Carr Center Looks
at the Paradox
When a report comes out exposing the latest human
rights abuse around the world, many Americans are outraged. They
write letters to the editor and call for international intervention.
Shouts of freedom! and fair treatment! are
But does the United States practice what it preaches?
Yes, say some, proudly pointing to the worlds oldest Bill
of Rights. America is an exceptional country, they say, a
model to be followed.
But others disagree. America refuses to sign accords
embraced by other countries the Mine Ban Treaty, for instance.
And other than Iran, its the only country in the world that
executes juveniles. The United States, they contend, is a hypocritical
nation that believes its more exceptional than any
Exceptional. Same word used by both camps but
with very different connotations.
Michael Ignatieff, director of the Carr Center for
Human Rights Policy, believes both uses are valid. So in order to
dive into the debate, he launched the American Exceptionalism
project with seed funding from the Norman and Rosita Winston Foundation.
Based on a term coined by Alexis de Tocqueville in his 1835 book,
Democracy in America, the project is looking at the uniqueness
of American human rights culture (the positive side) and Americas
habit of exempting itself from human rights obligations (the negative
What makes America distinctive is its rights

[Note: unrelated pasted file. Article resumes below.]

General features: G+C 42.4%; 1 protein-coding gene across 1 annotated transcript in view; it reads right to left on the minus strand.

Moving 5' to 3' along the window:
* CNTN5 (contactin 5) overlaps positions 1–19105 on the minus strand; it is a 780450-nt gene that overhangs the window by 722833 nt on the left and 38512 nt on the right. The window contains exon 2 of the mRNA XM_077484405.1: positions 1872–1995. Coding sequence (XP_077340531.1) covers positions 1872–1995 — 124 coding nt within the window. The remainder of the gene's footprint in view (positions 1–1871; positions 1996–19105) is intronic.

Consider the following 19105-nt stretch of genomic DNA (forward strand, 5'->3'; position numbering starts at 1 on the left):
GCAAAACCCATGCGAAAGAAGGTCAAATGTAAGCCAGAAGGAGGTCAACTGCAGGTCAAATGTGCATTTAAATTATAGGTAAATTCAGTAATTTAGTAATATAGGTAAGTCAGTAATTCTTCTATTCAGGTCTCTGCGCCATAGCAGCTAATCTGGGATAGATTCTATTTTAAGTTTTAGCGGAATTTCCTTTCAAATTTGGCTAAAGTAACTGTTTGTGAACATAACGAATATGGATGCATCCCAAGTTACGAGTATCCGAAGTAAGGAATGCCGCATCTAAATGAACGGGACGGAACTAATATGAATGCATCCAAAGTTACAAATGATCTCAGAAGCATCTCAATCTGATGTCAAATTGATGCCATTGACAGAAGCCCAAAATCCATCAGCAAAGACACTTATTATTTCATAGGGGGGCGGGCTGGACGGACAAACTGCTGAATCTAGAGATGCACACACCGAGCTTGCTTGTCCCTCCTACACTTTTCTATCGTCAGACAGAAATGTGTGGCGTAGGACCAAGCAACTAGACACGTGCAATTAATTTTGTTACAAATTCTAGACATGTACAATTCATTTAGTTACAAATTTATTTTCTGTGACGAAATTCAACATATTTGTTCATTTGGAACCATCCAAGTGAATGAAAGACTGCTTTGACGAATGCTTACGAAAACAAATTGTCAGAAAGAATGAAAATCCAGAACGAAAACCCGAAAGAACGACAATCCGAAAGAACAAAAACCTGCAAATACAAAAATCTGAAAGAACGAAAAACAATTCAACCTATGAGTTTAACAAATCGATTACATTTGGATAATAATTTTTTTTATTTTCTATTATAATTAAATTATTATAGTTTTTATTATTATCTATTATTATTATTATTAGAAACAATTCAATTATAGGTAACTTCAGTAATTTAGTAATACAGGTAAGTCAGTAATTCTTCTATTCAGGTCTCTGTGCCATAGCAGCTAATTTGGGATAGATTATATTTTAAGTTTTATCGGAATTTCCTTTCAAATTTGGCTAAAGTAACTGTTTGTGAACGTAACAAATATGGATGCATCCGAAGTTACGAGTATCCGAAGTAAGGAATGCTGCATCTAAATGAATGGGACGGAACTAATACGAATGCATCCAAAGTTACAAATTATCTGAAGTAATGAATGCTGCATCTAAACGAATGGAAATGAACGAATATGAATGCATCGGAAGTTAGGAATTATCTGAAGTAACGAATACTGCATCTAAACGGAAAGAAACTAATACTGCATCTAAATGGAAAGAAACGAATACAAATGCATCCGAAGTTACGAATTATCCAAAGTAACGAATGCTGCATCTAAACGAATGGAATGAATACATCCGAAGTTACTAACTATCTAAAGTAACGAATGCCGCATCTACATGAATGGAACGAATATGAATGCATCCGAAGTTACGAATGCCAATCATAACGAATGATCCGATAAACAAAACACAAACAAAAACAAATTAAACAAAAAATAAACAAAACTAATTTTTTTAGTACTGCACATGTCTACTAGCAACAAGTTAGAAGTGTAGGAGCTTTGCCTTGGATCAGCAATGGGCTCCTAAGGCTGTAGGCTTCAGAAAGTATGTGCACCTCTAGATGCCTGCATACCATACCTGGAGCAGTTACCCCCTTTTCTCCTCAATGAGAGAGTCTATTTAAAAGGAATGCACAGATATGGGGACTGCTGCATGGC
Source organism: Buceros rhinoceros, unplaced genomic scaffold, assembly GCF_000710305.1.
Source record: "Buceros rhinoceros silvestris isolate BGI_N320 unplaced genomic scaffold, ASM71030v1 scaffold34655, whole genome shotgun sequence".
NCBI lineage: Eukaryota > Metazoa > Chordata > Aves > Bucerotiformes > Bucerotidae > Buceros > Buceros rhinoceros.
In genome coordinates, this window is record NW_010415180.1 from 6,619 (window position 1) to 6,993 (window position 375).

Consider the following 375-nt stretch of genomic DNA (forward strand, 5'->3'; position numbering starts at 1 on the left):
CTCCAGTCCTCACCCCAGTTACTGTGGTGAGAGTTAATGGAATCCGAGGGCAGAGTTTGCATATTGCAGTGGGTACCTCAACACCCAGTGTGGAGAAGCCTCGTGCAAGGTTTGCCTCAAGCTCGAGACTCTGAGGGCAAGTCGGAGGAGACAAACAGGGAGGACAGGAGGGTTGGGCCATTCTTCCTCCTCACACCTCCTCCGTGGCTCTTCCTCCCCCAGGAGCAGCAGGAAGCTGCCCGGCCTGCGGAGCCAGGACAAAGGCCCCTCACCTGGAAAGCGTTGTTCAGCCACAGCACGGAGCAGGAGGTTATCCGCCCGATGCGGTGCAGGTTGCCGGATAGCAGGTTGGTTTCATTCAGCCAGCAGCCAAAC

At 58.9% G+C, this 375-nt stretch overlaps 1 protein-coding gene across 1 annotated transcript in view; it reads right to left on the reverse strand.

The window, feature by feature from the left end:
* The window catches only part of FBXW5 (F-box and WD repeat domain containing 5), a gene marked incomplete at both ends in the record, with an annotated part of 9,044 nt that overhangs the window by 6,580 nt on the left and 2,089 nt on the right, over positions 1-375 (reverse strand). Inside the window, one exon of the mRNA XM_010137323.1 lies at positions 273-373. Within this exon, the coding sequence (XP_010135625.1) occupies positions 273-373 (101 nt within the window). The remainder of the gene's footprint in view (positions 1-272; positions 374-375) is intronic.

culture, says Ignatieff, noting the countrys coveted
free speech laws and strong leadership by people like Eleanor Roosevelt,
whose work on the 1948 United Declaration of Human Rights was considered
seminal. The United States is an exceptional leader, but its
also increasingly out of step with international human rights standards.
This paradoxical struggle, as he calls
it, certainly isnt a new one.
Theres been an argument about American
exceptionalism from the founding of the Massachusetts Bay Colony,
he says. In 1630, John Winthrop, the first governor, called the
new nation a shining city on a hill. President Washington
noted American exceptionalism in his farewell address. More recently,
President Bush pledged in his 2001 inaugural speech to build a
single nation of justice and opportunity.
The Carr Center is coming into the debate 350
plus years later, Ignatieff jokes.
A collection of essays based on the lecture series
is due out next year.